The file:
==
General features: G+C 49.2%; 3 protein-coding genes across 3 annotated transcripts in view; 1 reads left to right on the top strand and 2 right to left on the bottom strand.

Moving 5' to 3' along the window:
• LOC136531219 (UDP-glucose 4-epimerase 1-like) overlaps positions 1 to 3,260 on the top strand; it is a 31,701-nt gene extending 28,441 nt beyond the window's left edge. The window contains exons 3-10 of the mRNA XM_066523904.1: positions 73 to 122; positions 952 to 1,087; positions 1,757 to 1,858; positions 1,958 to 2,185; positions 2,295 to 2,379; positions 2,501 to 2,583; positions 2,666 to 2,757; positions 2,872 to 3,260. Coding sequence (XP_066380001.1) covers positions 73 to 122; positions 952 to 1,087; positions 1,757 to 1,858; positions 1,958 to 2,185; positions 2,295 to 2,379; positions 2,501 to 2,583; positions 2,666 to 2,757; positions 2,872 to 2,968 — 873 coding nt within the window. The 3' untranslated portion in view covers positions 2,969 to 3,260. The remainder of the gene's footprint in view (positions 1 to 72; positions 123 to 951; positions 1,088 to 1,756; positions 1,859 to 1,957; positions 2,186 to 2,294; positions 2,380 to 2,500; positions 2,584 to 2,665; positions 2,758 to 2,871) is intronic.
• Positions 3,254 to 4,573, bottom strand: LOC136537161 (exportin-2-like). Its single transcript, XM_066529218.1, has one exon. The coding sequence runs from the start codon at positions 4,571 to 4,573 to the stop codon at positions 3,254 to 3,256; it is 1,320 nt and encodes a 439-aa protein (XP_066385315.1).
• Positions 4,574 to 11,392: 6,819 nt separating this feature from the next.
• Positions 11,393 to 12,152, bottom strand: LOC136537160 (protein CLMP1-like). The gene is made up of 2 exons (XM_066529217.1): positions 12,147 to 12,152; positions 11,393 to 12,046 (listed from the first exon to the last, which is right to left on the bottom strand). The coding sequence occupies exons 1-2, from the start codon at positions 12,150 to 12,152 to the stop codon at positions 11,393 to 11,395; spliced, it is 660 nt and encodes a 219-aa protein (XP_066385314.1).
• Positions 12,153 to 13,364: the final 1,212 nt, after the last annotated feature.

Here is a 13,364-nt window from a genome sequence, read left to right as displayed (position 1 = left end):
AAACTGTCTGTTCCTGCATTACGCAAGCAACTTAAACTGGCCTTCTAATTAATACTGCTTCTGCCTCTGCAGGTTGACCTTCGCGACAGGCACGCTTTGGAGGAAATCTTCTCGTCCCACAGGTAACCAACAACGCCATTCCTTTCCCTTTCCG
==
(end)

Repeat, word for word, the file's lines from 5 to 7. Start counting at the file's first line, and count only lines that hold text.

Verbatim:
• Positions 4,574 to 11,392: 6,819 nt separating this feature from the next.
• Positions 11,393 to 12,152, bottom strand: LOC136537160 (protein CLMP1-like). The gene is made up of 2 exons (XM_066529217.1): positions 12,147 to 12,152; positions 11,393 to 12,046 (listed from the first exon to the last, which is right to left on the bottom strand). The coding sequence occupies exons 1-2, from the start codon at positions 12,150 to 12,152 to the stop codon at positions 11,393 to 11,395; spliced, it is 660 nt and encodes a 219-aa protein (XP_066385314.1).
• Positions 12,153 to 13,364: the final 1,212 nt, after the last annotated feature.